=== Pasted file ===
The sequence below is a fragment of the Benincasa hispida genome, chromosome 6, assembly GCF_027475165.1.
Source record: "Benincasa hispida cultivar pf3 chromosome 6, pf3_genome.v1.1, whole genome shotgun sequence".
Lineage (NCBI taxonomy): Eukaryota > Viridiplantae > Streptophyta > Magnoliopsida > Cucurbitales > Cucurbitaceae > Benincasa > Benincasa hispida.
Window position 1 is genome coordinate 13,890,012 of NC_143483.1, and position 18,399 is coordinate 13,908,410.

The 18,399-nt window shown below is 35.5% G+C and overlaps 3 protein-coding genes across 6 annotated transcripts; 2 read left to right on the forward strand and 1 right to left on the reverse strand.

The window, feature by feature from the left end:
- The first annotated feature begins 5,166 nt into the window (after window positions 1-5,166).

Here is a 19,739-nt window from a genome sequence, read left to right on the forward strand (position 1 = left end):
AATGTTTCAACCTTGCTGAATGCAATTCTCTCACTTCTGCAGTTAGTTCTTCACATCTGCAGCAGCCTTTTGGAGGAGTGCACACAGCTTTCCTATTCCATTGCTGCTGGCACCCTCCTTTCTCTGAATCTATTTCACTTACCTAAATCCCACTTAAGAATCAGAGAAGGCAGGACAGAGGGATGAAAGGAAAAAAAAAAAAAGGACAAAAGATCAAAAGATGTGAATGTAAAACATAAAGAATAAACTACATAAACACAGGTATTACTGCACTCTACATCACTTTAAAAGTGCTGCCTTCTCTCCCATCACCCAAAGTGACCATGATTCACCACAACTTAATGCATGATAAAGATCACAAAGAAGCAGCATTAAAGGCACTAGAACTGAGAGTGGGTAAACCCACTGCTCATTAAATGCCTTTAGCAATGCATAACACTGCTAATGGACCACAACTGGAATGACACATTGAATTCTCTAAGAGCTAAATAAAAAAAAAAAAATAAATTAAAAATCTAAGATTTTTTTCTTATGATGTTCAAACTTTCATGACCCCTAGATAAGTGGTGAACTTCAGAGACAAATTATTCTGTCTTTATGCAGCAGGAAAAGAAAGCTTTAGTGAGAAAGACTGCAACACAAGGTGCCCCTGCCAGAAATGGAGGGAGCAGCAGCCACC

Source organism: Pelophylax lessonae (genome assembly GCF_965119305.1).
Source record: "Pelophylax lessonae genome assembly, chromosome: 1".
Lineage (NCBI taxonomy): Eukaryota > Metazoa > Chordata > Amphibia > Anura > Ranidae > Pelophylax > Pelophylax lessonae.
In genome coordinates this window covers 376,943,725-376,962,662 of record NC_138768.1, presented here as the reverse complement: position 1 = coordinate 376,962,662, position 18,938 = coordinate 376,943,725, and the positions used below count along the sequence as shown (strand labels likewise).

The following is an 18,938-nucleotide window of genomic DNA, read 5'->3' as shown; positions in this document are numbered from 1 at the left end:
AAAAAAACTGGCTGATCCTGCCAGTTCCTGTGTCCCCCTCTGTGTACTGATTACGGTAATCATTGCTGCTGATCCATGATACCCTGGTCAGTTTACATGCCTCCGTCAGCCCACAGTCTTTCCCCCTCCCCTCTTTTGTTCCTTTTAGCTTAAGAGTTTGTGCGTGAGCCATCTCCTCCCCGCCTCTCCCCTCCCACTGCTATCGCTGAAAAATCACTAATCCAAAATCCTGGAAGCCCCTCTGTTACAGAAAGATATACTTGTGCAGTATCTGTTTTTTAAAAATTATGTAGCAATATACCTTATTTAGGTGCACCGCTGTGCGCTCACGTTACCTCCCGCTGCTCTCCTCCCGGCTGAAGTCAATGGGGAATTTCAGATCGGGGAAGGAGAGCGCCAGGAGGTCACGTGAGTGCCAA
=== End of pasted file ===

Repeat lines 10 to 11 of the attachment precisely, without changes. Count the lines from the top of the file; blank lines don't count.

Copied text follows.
Source organism: Pelophylax lessonae (genome assembly GCF_965119305.1).
Source record: "Pelophylax lessonae genome assembly, chromosome: 1".